President Recep Tayyip Erdogan on Friday said Turkey was ready to meet with Greece to resolve its standoff over energy exploration in contested waters in the eastern Mediterranean.
The search for gas and oil in the region has sparked a row that has seen the two NATO neighbors stage rival air and navy drills in strategic waters between Cyprus and the Greek island of Crete.
"Could there be a meeting with Greek Prime Minister (Kyriakos) Mitsotakis? What's essential is what we discuss and in what framework," Erdogan told reporters in Istanbul after Friday prayers.
"We can meet if there is goodwill. We can talk via videoconference or meet in a third country," Erdogan said, adding that Turkey would not be the party fleeing the table.
At the center of the row was Turkey's deployment last month of a seismic research vessel, the Oruc Reis, and an accompanying fleet of warships in disputed waters near the Greek island of Kastellorizo.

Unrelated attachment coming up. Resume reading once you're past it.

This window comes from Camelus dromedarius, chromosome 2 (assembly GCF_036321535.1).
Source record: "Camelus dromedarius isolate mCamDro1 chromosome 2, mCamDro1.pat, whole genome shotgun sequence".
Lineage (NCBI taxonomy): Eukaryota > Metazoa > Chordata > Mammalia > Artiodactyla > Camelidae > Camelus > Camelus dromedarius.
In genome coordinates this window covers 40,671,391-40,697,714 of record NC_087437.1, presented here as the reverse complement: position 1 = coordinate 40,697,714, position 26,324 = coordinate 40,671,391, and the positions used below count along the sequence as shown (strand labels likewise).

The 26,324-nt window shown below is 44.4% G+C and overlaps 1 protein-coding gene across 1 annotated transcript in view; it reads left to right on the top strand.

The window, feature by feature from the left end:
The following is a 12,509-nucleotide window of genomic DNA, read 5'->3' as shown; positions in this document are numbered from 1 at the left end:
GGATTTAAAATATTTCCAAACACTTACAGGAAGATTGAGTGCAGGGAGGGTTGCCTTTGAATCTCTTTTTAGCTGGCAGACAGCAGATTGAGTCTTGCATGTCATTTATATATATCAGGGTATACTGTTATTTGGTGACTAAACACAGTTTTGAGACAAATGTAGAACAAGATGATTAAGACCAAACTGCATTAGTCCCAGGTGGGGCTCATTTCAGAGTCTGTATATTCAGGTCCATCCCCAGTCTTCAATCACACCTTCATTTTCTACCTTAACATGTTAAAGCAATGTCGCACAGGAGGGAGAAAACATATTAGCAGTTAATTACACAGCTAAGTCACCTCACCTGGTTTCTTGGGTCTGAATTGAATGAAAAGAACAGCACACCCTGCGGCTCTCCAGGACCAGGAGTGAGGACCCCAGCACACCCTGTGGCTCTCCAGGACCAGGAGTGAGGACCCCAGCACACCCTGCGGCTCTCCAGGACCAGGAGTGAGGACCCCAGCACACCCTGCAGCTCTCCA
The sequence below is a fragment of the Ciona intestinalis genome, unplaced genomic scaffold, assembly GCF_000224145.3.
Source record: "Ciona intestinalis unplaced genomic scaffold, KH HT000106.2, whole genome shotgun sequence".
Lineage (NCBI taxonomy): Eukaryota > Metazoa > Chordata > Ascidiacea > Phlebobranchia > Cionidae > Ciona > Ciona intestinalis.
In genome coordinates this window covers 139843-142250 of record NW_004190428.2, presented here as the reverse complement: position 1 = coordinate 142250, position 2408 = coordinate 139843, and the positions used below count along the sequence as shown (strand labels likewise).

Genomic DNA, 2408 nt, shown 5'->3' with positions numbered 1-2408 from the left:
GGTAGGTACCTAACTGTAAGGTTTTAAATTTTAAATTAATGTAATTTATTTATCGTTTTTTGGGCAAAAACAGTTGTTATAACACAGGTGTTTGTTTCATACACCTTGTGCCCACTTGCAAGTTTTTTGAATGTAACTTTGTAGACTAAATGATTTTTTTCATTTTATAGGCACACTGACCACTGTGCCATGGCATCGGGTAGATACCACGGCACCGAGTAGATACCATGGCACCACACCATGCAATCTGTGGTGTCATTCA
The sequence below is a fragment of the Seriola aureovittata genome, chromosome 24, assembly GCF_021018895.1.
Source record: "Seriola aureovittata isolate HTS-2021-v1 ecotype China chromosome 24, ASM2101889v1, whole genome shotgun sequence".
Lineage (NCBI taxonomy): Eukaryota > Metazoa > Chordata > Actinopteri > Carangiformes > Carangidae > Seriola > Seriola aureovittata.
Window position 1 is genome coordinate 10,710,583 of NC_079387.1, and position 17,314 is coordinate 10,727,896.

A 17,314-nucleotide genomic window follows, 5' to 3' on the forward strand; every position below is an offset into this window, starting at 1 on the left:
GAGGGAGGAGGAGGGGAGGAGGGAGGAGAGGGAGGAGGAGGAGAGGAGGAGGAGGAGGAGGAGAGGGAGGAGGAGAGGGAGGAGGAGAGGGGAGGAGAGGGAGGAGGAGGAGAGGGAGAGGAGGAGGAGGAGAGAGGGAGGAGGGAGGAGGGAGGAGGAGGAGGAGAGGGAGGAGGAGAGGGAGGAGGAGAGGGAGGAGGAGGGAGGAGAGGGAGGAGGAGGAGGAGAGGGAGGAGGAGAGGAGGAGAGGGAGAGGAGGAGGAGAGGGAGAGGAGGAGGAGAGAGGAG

Turkish officials ended the month-long mission and ordered the vessel back to shore last weekend for maintenance and replenishment.
Erdogan also signaled that Oruc Reis would return to its work, while also saying that its withdrawal was deliberate.
"If we pulled Oruc Reis back to the port for maintenance, it has a meaning," he said. "It means 'let's give a chance to diplomacy, let's show a positive approach'."
Turkey's Yavuz drillship, meanwhile, will continue its search for oil and gas off Cyprus until October 12 despite international calls to withdraw.
Ankara's dispute with Athens has sparked a crisis that has drawn in some EU member states, particularly France which sent vessels and fighter jets to the region in support of Greece.
EU leaders are due to discuss possible sanctions against Ankara at their meeting on September 24-25.